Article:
(We also recall the proof economist Roger Marks provided that Alaska's energy policies have relegated it to one of the worst places on the globe to invest in energy, despite the high resource potential.)
At the Alliance's annual meeting last week, Governor Sean Parnell (NGP Photo) noted the attitude of some Alaska state senators that, "We can't lower taxes without guarantees the savings will be spent in Alaska." He responded with the indisputable adage that, "The less we tax something the more of it we get". He added, "We believe in growing the economic pie for Alaskans..., by turning around the production decline and that requires that we be competitive with other production areas like North Dakota and Texas." Parnell said, "Decline is not in the interest of Alaskans. If it's 'our oil' why are some senators doing nothing to unlock our oil?" (Note: We obtained the quotes above by writing in a darkened room and defer to the accuracy of this link should there be question about what he actually said. Here is a video of his speech! -dh)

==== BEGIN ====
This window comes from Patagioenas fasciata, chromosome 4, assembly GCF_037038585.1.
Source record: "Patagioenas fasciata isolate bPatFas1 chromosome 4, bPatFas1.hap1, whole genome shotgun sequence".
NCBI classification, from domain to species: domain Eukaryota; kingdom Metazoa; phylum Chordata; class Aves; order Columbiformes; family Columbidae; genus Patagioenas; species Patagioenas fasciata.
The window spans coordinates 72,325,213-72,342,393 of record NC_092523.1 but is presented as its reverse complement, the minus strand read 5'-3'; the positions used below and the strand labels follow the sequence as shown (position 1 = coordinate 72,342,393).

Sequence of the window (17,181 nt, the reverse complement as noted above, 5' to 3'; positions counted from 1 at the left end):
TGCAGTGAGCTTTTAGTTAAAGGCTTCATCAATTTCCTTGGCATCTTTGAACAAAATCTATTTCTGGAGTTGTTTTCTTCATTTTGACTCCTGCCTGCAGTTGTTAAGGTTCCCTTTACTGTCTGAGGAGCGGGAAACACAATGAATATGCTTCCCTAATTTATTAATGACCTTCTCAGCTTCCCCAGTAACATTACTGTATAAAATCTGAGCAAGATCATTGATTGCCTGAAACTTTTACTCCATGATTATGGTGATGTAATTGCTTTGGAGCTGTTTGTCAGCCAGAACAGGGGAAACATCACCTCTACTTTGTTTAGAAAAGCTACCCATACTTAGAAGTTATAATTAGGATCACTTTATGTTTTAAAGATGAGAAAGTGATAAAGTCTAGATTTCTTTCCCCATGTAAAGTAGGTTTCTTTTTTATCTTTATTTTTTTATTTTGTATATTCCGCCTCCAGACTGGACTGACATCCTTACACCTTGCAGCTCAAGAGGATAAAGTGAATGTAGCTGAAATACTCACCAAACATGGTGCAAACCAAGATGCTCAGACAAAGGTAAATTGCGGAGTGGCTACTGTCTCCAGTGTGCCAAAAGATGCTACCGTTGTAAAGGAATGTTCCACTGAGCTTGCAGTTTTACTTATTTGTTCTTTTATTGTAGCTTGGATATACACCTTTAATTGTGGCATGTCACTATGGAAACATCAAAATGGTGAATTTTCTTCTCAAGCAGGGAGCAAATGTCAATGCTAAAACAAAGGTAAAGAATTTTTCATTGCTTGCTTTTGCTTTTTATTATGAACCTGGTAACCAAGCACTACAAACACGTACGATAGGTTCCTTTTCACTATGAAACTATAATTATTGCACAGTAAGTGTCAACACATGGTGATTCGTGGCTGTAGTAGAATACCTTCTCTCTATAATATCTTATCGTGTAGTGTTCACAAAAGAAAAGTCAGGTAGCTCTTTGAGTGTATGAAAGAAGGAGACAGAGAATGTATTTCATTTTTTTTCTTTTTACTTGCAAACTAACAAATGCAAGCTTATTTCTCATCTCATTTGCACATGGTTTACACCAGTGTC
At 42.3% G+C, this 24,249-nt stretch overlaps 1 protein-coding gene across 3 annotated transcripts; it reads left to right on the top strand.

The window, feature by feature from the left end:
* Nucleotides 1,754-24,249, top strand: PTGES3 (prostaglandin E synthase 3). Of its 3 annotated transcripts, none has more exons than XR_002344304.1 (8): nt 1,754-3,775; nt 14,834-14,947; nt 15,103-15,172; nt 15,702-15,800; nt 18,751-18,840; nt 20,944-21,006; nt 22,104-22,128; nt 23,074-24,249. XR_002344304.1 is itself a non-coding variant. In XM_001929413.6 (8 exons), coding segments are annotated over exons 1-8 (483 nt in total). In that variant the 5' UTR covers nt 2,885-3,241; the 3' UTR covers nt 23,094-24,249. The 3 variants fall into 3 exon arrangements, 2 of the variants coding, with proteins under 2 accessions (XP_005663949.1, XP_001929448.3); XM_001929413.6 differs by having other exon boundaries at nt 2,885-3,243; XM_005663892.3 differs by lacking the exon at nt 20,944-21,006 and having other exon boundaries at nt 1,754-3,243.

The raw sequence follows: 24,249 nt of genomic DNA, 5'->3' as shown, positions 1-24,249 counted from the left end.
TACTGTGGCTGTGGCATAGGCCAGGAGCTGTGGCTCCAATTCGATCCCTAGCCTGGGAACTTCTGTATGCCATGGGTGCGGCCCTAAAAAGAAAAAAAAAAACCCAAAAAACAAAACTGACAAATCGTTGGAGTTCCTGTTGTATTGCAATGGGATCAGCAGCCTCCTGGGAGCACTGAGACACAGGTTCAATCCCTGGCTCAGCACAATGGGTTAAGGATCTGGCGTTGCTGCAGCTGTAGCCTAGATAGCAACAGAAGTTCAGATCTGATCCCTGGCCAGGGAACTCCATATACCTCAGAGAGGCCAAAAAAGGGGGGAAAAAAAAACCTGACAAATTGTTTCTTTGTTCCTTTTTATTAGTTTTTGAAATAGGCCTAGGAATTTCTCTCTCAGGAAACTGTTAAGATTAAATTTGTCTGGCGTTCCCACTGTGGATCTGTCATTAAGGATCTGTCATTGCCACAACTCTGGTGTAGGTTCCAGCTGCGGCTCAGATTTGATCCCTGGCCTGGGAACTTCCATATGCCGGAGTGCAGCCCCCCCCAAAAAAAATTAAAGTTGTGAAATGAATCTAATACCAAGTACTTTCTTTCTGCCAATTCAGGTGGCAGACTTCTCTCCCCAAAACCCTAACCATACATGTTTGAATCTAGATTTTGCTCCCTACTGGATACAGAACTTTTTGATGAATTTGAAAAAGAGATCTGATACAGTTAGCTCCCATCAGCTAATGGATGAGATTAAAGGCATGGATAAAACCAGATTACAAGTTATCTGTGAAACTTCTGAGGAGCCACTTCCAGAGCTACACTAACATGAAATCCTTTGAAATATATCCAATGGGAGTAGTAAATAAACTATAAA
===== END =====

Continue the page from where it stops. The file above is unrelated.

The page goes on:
Yes, the future of Alaska and the Nation will in large part pivot on how elected officials treat fossil fuel exploration and development at the national and state levels. Will they treat it with respect, as the source of jobs and national wealth or will they demonize it?
That may be a useful question for our readers to ask candidates for public office. "Which side of that line are you on," we might ask. Then we can listen carefully. Is the answer simple, "Yes, I support robust and responsible fossil fuel exploration and development."